Alison only knows one way of being. All waving arms and defensive language, she’s a fast talker in all the meanings of that phrase. Having been incarcerated for taking a hatchet to her lover’s car, she’s been released into the loving care of a church-sponsored sober house in the Blue Ridge Mountains of Western North Carolina. We meet her at her very first group session where she recites Carrie Underwood lyrics instead of the bible passage she’s supposed to have prepared. Within minutes she’s telling the circle why she’s not really responsible for her crime and emphasizing that, having never done drugs, she doesn’t have need of any one of the twelve steps.
Anyone who has experience with someone in recovery will know exactly how this story is going to unfold. That’s the essential problem with Blue Ridge, now playing at the Atlantic Theater Company’s Linda Gross Theater. While Abby Rosebrock’s script is beautifully written with textured dialogue, it doesn’t have anything new to say about mental health, boundary issues, or the powers of addiction in its many forms. Only those who find a new path have a real prayer of moving on intact enough to survive in the outside world.
In the hands and body of stage steady Marin Ireland, Alison is particularly irksome. Her constant shrillness and twitching makes it hard to believe anyone in this substitute family would warm to her. This is especially true of her devoted roommate Cherie, played with deep sincerity by the excellent Kristolyn Lloyd. The male housemates’ reactions come from two diametrically opposed yet equally predictable directions. Peter Mark Kendall brings genuine vulnerability to the easily beguiled Cole while the endlessly watchable Kyle Beltran’s Wade creates friction in his struggle to find inner strength. The program’s co-founders are equally ill-equipped to lead everyone safely through a troubled journey. Pastor Hern (a smooth Chris Stack) weakly attempts to guide the housemates in a more mindful direction, and Nicole Lewis’s insufficiently defined Grace generally lives up to her name by simply finding the good in what comes naturally to each of her residents.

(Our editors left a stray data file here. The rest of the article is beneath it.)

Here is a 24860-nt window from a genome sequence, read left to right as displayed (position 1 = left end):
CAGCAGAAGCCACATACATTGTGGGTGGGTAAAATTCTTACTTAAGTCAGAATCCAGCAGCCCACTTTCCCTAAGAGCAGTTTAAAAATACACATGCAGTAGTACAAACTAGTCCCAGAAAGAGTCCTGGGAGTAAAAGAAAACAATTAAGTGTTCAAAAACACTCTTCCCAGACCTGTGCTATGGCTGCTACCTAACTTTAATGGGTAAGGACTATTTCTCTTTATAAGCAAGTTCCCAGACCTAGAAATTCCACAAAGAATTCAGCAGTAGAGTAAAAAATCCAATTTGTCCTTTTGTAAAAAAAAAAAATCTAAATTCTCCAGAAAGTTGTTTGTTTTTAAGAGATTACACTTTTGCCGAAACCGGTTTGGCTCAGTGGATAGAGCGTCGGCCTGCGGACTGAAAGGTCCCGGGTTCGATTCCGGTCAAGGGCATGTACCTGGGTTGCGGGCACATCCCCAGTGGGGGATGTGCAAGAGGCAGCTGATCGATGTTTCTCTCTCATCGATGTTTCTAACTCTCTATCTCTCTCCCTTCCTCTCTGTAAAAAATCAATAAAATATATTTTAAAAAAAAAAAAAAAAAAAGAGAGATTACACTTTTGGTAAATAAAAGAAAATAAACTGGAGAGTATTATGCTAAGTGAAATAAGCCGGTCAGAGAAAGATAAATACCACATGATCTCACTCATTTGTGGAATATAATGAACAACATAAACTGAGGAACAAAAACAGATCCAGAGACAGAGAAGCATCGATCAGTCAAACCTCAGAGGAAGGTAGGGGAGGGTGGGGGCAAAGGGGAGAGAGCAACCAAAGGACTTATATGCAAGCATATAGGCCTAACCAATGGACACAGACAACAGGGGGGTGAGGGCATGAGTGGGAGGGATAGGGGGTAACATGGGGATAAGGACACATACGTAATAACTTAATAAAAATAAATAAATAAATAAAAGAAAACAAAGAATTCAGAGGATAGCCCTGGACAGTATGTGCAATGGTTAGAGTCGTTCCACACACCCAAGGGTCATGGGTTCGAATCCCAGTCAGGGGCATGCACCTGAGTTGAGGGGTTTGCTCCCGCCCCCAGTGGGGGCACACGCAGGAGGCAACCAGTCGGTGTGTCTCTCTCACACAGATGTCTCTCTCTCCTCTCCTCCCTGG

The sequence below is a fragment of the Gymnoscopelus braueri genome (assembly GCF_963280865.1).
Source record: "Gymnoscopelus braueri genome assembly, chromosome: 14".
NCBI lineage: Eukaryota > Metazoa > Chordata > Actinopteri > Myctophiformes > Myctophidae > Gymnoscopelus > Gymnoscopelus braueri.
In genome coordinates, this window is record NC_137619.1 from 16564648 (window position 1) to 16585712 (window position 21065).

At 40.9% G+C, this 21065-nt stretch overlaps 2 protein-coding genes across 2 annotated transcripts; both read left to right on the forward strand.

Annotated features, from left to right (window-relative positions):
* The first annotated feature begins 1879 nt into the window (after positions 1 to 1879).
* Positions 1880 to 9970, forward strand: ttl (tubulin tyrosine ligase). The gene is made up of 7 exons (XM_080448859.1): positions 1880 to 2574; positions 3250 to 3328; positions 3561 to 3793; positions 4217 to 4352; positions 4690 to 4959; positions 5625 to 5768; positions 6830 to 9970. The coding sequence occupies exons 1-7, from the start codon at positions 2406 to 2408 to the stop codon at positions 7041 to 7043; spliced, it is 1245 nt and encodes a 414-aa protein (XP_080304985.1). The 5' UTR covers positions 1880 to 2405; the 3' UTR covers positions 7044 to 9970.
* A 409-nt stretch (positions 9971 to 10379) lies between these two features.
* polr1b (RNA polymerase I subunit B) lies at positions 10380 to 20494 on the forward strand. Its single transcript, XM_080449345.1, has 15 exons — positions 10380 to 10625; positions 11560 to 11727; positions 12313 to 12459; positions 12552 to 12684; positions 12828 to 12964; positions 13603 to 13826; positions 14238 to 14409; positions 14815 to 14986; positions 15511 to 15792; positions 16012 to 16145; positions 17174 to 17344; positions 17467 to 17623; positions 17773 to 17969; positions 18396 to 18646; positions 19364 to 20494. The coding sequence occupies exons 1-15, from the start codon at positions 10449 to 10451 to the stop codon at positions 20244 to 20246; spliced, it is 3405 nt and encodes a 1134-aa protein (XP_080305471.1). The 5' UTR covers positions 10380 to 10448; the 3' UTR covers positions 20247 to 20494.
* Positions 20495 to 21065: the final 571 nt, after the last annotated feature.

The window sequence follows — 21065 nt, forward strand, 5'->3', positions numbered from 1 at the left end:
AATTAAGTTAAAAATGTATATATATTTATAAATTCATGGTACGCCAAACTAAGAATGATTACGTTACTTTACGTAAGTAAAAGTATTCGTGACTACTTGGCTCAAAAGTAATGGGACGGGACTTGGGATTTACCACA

Director Taibi Magar successfully explores the shifting mood as the house moves from warm community to too close for comfort. Confrontations have a palpable and fiery emotional core. Her pacing is off, though, with the play running nearly 15 minutes over the prescribed two hours on Thursday night. Mikaal Sulaiman provides the intelligently curated soundtrack for both conflict and healing. Unfortunately, some of the other design choices are distracting. Why is the ten year old furniture of Adam Rigg’s set in a palate associated with the late 70s? Why does Amith Chandrashaker’s lighting incorporate an incongruous brilliant December sunshine streaming through the window and ugly fluorescent overheads that play a supporting role for just a few minutes? Why, while indicating the passage of time through Thanksgiving throws and a Rudolf mantlepiece, do we need to break the story’s flow and see each item put in place by the glow of a proscenium of LEDs?
Taken as a whole, this production of Blue Ridge is flawed and consequently frustrating. Writer Rosebrock has obvious talent, but her storytelling has not yet been brought into focus. However, if you are fascinated by the ways in which broken people can either fit together with or puncture those around them, you may find enough with which to engage. This limited run is scheduled through Sunday, January 27th. Regular tickets begin at $65 and can be purchased online at atlantictheater.org, by calling OvationTix at 866-811-4111, or in person at the Linda Gross Theater box office (336 West 20th Street between 8th and 9th Avenues).